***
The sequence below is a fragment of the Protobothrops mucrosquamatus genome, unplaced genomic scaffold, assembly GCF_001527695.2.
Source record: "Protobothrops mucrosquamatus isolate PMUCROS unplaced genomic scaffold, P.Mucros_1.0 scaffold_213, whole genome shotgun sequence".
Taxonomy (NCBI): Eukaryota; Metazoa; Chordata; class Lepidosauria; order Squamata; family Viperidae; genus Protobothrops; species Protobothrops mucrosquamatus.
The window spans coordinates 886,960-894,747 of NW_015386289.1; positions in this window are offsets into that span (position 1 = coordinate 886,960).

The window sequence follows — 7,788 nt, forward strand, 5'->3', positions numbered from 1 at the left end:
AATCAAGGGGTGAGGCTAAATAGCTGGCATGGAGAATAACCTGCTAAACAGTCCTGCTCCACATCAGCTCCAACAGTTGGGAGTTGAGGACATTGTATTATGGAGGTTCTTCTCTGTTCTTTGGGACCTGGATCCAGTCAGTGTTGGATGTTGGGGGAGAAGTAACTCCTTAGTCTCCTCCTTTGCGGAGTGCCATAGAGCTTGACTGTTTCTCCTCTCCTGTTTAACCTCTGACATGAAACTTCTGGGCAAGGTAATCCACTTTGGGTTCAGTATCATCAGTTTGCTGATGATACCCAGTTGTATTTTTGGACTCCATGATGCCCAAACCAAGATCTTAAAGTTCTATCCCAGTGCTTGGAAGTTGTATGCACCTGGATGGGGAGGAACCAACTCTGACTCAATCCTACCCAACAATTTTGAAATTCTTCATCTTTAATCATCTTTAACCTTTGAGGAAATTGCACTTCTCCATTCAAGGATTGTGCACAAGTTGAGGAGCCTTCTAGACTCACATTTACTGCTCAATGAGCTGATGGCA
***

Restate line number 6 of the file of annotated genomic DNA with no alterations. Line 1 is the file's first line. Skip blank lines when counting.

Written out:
AATCAAGGGGTGAGGCTAAATAGCTGGCATGGAGAATAACCTGCTAAACAGTCCTGCTCCACATCAGCTCCAACAGTTGGGAGTTGAGGACATTGTATTATGGAGGTTCTTCTCTGTTCTTTGGGACCTGGATCCAGTCAGTGTTGGATGTTGGGGGAGAAGTAACTCCTTAGTCTCCTCCTTTGCGGAGTGCCATAGAGCTTGACTGTTTCTCCTCTCCTGTTTAACCTCTGACATGAAACTTCTGGGCAAGGTAATCCACTTTGGGTTCAGTATCATCAGTTTGCTGATGATACCCAGTTGTATTTTTGGACTCCATGATGCCCAAACCAAGATCTTAAAGTTCTATCCCAGTGCTTGGAAGTTGTATGCACCTGGATGGGGAGGAACCAACTCTGACTCAATCCTACCCAACAATTTTGAAATTCTTCATCTTTAATCATCTTTAACCTTTGAGGAAATTGCACTTCTCCATTCAAGGATTGTGCACAAGTTGAGGAGCCTTCTAGACTCACATTTACTGCTCAATGAGCTGATGGCA